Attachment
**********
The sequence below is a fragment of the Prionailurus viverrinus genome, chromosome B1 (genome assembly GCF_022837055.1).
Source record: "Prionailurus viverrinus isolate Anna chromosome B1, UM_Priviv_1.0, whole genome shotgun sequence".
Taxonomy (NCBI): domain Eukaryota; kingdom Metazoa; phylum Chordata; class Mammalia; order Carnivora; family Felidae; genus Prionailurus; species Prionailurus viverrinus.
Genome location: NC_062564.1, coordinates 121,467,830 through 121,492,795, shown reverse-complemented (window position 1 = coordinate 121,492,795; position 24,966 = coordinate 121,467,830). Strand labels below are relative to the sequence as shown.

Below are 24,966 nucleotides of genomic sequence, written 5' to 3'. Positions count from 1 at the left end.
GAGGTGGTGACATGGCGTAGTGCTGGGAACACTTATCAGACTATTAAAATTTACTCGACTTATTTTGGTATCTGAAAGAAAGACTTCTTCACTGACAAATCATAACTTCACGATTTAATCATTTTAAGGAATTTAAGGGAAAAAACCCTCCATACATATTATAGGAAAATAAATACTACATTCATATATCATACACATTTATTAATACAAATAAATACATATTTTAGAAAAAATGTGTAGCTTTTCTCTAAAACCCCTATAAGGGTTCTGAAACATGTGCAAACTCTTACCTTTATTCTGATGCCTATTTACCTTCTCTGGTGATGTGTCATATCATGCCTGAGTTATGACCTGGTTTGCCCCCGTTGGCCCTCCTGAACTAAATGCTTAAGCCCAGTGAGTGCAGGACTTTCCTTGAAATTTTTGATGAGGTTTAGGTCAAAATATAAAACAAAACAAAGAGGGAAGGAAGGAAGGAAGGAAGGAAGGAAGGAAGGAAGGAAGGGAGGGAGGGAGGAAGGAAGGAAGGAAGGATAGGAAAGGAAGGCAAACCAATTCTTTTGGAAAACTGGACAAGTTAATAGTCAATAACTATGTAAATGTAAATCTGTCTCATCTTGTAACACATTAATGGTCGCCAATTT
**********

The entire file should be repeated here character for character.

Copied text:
The sequence below is a fragment of the Prionailurus viverrinus genome, chromosome B1 (genome assembly GCF_022837055.1).
Source record: "Prionailurus viverrinus isolate Anna chromosome B1, UM_Priviv_1.0, whole genome shotgun sequence".
Taxonomy (NCBI): domain Eukaryota; kingdom Metazoa; phylum Chordata; class Mammalia; order Carnivora; family Felidae; genus Prionailurus; species Prionailurus viverrinus.
Genome location: NC_062564.1, coordinates 121,467,830 through 121,492,795, shown reverse-complemented (window position 1 = coordinate 121,492,795; position 24,966 = coordinate 121,467,830). Strand labels below are relative to the sequence as shown.

Below are 24,966 nucleotides of genomic sequence, written 5' to 3'. Positions count from 1 at the left end.
GAGGTGGTGACATGGCGTAGTGCTGGGAACACTTATCAGACTATTAAAATTTACTCGACTTATTTTGGTATCTGAAAGAAAGACTTCTTCACTGACAAATCATAACTTCACGATTTAATCATTTTAAGGAATTTAAGGGAAAAAACCCTCCATACATATTATAGGAAAATAAATACTACATTCATATATCATACACATTTATTAATACAAATAAATACATATTTTAGAAAAAATGTGTAGCTTTTCTCTAAAACCCCTATAAGGGTTCTGAAACATGTGCAAACTCTTACCTTTATTCTGATGCCTATTTACCTTCTCTGGTGATGTGTCATATCATGCCTGAGTTATGACCTGGTTTGCCCCCGTTGGCCCTCCTGAACTAAATGCTTAAGCCCAGTGAGTGCAGGACTTTCCTTGAAATTTTTGATGAGGTTTAGGTCAAAATATAAAACAAAACAAAGAGGGAAGGAAGGAAGGAAGGAAGGAAGGAAGGAAGGAAGGAAGGGAGGGAGGGAGGAAGGAAGGAAGGAAGGATAGGAAAGGAAGGCAAACCAATTCTTTTGGAAAACTGGACAAGTTAATAGTCAATAACTATGTAAATGTAAATCTGTCTCATCTTGTAACACATTAATGGTCGCCAATTT